Failure is a theme serial entrepreneur and author Martin Bjergegaard addresses in his book How to be a Leader. “...failure deserves some attention,” he writes, because those in leadership roles must deploy ingenious ways to deal with it and learn from failure.
By way of example, he points to Bessemer Venture Partners (BVP). It is, he writes, “the oldest venture-capital firm in the United States, founded in 1911 by Henry Phipps with his share of the proceeds from the sale of Carnegie Steel. Today, BVP has seven offices around the world, has been part of 116 Initial Public Offerings and has $4 billion under management, investing in early-stage and hyper-growth startups. Their portfolio boasts household names such as LinkedIn, Skype, Staples, Yelp, Pinterest and Shopify. Sounds like a stellar success story?
“It is indeed, but BVP is—like any venture-capital company—also a tale of dozens of bad judgments and missed opportunities,” Bjergegaard writes. BVP ignored pitches from Facebook, Google and Apple.
Mark Zuckerberg at Facebook was told, “Kid, haven’t you heard of Friendster? Move on. It’s over.” And when Apple was presented as an investment opportunity, they thought it “outrageously expensive”.
But, Bjergegaard writes, “The amazing thing about BVP is that they share their failures openly. On their website there is a tab called ‘Anti-portfolio’, at first glance a rather strange term.
“BVP explains its decision to keep track of, and openly list, its failures in this way: We would like to honour these companies—our ‘anti-portfolio’—whose phenomenal success inspires us in our ongoing endeavours to build growing businesses. Or, to put it another way: if we had invested in any of these companies, we might not still be working.
“Humour has a way of dispelling blame and allows us to learn from the past, without letting failure knock us down. It’s not always appropriate, but when we can take a step back and make light of the situation, our relationship with failure is reframed.”
In this issue:
- Why extraordinary times need extraordinary collaborations
- Is there too much noise and too little light?
- Craft your own narrative
Have a fantastic Tuesday!
FF Exclusive: Why extraordinary times need extraordinary collaborations
Swasth, a telemedicine platform launched in June in India, is unique in a big way. It was not launched by a hospital chain, or a startup or a government. It was developed by a diverse group of individuals and institutions, including hospitals, startups, insurance firms, and experts in public health, technology and policy—who came together during the coronavirus pandemic. In an interview with Founding Fuel, Nachiket Mor explains why that was necessary.
Mor says: “I think early on, there was a realisation that COVID-19 is the crisis that will stretch the resources of every single company in the system—and something we need to be conscious about is that unlike in e-commerce or in rideshare, or in any other sector, the formal healthcare sector in India is a small portion, even if you add everybody together of the larger system, and no individual company or hospital system [is large enough]—as I said, the largest is Rs 5,000 crore. There are no hundred thousand [crore] companies. One could say if you had a power crisis, there might be a credible set of companies that say, “I can take care of it. I don't need to come together with others. We are large enough.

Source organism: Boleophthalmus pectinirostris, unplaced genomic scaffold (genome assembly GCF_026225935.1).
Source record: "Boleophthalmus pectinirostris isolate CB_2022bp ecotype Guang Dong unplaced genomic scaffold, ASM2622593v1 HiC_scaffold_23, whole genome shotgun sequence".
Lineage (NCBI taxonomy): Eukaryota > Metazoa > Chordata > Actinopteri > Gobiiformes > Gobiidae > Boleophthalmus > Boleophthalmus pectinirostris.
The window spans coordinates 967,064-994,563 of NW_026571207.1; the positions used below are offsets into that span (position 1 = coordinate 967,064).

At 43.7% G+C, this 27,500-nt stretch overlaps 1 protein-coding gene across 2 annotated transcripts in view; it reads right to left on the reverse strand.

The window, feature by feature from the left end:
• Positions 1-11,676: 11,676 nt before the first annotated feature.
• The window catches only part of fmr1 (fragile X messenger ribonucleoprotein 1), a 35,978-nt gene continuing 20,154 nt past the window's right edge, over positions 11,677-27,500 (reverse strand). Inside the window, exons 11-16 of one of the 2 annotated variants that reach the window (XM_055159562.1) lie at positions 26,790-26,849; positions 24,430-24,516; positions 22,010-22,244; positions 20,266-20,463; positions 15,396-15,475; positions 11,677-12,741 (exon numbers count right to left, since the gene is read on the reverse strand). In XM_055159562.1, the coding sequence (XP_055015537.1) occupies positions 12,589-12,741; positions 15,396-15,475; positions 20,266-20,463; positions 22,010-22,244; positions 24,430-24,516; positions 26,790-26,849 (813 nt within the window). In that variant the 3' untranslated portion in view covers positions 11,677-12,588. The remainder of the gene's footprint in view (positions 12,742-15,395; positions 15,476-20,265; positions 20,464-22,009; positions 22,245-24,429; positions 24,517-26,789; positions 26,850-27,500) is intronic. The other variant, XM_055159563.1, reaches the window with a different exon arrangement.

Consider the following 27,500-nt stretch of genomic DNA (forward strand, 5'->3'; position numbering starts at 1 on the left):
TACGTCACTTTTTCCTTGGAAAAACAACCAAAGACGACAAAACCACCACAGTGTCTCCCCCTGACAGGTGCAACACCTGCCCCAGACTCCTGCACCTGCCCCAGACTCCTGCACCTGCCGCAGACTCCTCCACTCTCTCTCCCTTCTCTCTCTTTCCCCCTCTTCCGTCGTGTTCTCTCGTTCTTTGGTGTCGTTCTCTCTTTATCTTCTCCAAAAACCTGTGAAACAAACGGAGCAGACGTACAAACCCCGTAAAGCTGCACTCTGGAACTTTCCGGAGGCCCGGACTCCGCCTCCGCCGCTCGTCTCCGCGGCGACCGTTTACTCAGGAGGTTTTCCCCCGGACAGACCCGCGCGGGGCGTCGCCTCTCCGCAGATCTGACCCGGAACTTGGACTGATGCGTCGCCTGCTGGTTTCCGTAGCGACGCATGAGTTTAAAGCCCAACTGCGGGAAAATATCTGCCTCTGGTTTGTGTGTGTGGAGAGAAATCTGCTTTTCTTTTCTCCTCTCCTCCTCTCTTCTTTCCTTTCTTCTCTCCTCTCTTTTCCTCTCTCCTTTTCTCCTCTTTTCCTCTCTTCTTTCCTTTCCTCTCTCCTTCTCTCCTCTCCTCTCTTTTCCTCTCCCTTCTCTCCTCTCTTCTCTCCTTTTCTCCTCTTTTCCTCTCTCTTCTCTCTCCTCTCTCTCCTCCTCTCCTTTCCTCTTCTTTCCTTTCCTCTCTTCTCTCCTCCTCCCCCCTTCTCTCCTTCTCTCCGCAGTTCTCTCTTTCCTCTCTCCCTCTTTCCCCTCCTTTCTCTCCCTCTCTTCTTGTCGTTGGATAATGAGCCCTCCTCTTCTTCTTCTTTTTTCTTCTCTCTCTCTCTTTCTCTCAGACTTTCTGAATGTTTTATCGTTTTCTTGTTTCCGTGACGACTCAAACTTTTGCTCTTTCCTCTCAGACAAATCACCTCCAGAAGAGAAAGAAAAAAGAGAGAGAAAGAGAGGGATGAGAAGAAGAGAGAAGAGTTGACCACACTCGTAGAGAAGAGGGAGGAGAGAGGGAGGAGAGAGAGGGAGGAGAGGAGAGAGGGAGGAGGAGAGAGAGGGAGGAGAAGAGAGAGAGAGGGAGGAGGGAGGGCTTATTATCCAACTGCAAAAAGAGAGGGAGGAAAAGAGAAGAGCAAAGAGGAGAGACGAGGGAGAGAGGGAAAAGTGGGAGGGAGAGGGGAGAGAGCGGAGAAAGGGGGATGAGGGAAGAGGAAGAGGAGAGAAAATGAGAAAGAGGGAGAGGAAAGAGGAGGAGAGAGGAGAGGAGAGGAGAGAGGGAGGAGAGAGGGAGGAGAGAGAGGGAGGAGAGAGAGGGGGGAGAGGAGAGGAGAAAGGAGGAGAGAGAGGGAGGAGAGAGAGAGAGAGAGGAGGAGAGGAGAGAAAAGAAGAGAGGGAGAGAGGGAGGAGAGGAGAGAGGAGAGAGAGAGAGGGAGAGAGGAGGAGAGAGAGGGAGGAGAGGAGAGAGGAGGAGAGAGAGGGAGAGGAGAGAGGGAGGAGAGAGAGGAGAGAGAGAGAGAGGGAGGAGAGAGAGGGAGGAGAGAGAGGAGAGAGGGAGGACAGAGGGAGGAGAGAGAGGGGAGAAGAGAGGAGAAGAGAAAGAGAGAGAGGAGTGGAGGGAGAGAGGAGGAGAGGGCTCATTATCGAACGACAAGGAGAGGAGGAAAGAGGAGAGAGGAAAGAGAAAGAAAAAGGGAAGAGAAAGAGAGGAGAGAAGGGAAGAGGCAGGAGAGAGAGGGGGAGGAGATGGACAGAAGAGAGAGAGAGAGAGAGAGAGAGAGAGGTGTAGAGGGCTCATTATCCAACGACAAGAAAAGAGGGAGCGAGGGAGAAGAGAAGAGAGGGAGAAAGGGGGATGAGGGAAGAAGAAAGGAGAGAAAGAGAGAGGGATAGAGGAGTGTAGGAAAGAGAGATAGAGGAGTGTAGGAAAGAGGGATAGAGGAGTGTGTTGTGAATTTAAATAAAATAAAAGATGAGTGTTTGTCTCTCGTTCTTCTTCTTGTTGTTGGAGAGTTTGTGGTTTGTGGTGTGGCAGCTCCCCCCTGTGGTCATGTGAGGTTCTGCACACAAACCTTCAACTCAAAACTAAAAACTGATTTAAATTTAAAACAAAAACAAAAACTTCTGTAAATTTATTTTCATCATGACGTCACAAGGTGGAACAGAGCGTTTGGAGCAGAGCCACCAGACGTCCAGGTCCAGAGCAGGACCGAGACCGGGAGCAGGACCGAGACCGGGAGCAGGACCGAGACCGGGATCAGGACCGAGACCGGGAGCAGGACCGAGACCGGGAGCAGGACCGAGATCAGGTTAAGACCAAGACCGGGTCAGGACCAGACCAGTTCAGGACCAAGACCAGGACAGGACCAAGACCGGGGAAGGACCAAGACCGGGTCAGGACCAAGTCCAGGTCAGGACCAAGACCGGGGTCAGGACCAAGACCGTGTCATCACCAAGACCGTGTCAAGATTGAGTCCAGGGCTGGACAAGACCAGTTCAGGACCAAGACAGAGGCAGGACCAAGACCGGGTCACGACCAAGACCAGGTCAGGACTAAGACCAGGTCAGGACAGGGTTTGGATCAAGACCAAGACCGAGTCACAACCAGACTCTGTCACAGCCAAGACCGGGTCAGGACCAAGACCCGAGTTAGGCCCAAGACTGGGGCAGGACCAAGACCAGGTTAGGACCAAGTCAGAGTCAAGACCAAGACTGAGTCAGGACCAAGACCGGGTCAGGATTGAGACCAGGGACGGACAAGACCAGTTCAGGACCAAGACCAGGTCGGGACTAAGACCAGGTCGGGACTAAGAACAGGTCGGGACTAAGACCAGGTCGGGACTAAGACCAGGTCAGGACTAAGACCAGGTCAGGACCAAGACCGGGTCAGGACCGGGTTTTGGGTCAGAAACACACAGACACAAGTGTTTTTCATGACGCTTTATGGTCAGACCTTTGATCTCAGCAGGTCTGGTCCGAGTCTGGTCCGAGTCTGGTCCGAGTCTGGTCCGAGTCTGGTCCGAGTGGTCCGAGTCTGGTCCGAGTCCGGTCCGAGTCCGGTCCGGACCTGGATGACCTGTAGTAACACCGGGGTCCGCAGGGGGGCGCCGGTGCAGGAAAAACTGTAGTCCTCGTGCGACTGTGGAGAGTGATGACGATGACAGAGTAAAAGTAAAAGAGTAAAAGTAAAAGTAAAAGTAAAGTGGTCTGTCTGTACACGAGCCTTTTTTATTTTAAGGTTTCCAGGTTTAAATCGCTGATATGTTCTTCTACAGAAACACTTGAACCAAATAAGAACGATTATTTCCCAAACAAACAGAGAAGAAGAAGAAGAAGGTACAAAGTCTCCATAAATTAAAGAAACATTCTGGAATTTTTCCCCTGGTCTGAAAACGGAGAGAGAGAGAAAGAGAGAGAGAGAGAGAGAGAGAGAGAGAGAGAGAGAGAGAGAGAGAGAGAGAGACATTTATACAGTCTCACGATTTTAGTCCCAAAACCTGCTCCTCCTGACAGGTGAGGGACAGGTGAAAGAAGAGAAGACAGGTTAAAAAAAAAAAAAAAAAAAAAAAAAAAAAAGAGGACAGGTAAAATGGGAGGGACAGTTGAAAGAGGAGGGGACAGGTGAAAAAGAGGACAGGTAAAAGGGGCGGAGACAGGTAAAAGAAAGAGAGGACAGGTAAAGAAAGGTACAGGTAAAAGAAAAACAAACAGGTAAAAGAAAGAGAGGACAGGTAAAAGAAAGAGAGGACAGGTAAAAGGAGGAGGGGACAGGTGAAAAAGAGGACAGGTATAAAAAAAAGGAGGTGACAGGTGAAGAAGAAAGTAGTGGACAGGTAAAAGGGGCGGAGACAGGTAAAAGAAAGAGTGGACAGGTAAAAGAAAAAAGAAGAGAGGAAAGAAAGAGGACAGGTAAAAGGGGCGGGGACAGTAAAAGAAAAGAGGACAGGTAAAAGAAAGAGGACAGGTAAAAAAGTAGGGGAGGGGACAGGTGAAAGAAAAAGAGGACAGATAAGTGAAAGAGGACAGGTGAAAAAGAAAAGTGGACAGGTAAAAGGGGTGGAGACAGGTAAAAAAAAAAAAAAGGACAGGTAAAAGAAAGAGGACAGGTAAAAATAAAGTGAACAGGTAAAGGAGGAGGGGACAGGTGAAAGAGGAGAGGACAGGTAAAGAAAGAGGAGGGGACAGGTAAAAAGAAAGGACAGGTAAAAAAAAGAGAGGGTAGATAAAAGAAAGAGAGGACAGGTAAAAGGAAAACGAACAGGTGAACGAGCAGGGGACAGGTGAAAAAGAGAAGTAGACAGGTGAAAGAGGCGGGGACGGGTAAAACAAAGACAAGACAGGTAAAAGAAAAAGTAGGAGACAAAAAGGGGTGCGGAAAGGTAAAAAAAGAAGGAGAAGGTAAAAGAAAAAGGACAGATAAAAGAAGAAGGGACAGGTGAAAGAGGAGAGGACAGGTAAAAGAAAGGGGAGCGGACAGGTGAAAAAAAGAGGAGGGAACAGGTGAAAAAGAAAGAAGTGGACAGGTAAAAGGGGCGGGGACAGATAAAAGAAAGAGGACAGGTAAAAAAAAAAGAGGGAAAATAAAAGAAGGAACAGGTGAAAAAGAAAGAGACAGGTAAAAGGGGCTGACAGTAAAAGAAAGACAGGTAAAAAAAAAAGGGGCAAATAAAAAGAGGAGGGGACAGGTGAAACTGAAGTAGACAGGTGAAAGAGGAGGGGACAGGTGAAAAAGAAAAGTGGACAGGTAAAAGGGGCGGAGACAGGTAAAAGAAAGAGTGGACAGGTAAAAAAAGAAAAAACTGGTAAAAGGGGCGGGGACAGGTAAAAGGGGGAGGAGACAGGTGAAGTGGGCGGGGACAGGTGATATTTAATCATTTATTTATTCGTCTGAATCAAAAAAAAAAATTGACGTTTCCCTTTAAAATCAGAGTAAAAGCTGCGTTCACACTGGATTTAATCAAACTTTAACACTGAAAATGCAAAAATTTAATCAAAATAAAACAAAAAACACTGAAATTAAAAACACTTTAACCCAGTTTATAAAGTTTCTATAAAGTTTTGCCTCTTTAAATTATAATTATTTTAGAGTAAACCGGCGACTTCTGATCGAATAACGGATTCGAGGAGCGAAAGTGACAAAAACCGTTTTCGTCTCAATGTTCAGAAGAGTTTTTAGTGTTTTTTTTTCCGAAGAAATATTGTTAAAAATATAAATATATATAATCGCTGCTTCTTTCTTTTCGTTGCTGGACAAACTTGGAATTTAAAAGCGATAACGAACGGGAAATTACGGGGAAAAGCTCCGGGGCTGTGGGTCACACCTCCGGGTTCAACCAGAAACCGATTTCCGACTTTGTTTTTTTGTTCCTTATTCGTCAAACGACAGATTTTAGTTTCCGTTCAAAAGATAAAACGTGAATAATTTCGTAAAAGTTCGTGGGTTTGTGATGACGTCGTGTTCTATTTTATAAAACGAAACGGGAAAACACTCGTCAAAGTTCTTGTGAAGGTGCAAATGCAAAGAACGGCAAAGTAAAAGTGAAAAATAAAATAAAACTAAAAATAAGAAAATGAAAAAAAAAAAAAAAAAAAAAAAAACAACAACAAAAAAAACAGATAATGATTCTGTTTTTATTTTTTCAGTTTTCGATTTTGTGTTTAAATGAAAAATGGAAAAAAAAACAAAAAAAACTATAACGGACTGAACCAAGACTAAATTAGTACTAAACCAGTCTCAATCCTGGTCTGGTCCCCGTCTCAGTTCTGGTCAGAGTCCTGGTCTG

“Whereas here, I think it was much harder to make that argument. So, there was kind of the practical pragmatism to it that we are all relatively small players. If we are really going to address this crisis, we're going to have to come together and also the sense that a crisis is just so large that even large players might find it troublesome.”
Is there too much noise and too little light?
In a Times of India column, Santosh Desai points to a trend he has been noticing in Indian society. We seem to be growing numb. Our television channels are forever blaring with “breaking news”. However, about substantive issues, there is a worrying absence of “analysis or a coherent critique to what we might be doing wrong as a nation and what we could do better”.
Desai writes: The Covid situation is serious, and barring pockets of good news, looks like it is getting worse. It is clear that the mode of intervention by the state can make a big difference to the situation on the ground. Delhi is a good example of how when the Centre and the state governments co-operate and co-ordinate efforts, palpable improvements become possible. In a larger sense, however, we seem to have accepted this as our new reality and have opted to find our own ways of coping. At one level, this is an admirable attitude, but we don’t show the same equanimity when it comes to other pressing issues, like endless debate about the Bollywood mafia.
Later in the piece, he poses some important questions. “What has caused this large-scale passivity, this ability to accept so much without asking questions? We celebrate empty symbolic victories and brush aside substantive failures. One can explain media pliability in political terms, but how does one make sense of societal indifference?”
Craft your own narrative
People assume you’re following a trajectory. But you may have crafted an altogether different narrative for yourself.
If you have, tell us how you did it, what your path looks like now, and the expression on people’s faces when you belied expectations—on email, or on Twitter tagging @foundingf. Better still, join the conversations on our Slack channel.
And if you missed previous editions of this newsletter, they’re all archived here.
Bookmark Founding Fuel’s special section on Thriving in Volatile Times. All our stories on how individuals and businesses are responding to the pandemic until now are posted there.
Team Founding Fuel